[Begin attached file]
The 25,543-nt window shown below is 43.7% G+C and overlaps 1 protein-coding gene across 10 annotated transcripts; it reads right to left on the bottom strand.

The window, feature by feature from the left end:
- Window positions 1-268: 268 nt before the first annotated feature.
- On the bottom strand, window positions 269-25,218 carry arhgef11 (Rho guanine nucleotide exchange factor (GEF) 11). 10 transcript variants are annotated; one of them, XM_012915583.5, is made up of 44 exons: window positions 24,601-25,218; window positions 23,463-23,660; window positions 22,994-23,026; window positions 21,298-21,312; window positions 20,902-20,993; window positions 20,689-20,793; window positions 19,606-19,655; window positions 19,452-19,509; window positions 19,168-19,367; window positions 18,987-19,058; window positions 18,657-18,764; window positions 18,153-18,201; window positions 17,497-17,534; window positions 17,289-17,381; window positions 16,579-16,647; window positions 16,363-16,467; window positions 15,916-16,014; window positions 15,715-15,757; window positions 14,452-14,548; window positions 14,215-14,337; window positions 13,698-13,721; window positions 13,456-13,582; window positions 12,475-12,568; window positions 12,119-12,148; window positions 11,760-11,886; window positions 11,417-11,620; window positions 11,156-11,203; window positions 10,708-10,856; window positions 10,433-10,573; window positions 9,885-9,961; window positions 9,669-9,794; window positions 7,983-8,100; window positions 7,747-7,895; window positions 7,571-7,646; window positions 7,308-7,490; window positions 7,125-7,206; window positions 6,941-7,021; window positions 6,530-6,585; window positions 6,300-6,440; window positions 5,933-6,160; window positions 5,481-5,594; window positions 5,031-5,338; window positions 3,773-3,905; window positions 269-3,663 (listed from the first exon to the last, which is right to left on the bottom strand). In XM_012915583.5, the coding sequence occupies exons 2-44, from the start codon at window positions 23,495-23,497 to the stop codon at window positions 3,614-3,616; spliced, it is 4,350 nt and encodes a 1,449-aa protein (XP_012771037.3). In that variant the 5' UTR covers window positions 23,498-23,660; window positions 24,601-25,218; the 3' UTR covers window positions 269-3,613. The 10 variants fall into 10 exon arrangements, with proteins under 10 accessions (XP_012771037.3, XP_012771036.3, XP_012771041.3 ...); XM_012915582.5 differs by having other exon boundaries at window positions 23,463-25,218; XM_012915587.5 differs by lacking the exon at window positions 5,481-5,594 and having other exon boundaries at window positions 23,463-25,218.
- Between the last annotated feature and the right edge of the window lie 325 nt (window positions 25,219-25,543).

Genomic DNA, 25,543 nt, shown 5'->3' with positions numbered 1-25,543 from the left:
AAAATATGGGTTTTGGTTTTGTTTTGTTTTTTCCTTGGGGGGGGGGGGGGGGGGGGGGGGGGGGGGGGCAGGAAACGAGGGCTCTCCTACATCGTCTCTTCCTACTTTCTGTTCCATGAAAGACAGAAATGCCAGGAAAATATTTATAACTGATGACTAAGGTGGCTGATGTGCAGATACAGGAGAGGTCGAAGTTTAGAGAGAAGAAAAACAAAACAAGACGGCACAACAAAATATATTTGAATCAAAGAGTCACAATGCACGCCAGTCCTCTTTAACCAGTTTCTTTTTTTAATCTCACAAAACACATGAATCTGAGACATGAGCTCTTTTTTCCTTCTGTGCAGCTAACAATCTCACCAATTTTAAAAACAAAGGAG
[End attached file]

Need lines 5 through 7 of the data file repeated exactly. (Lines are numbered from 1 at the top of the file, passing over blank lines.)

- Between the last annotated feature and the right edge of the window lie 325 nt (window positions 25,219-25,543).

Genomic DNA, 25,543 nt, shown 5'->3' with positions numbered 1-25,543 from the left:
AAAATATGGGTTTTGGTTTTGTTTTGTTTTTTCCTTGGGGGGGGGGGGGGGGGGGGGGGGGGGGGGGGCAGGAAACGAGGGCTCTCCTACATCGTCTCTTCCTACTTTCTGTTCCATGAAAGACAGAAATGCCAGGAAAATATTTATAACTGATGACTAAGGTGGCTGATGTGCAGATACAGGAGAGGTCGAAGTTTAGAGAGAAGAAAAACAAAACAAGACGGCACAACAAAATATATTTGAATCAAAGAGTCACAATGCACGCCAGTCCTCTTTAACCAGTTTCTTTTTTTAATCTCACAAAACACATGAATCTGAGACATGAGCTCTTTTTTCCTTCTGTGCAGCTAACAATCTCACCAATTTTAAAAACAAAGGAG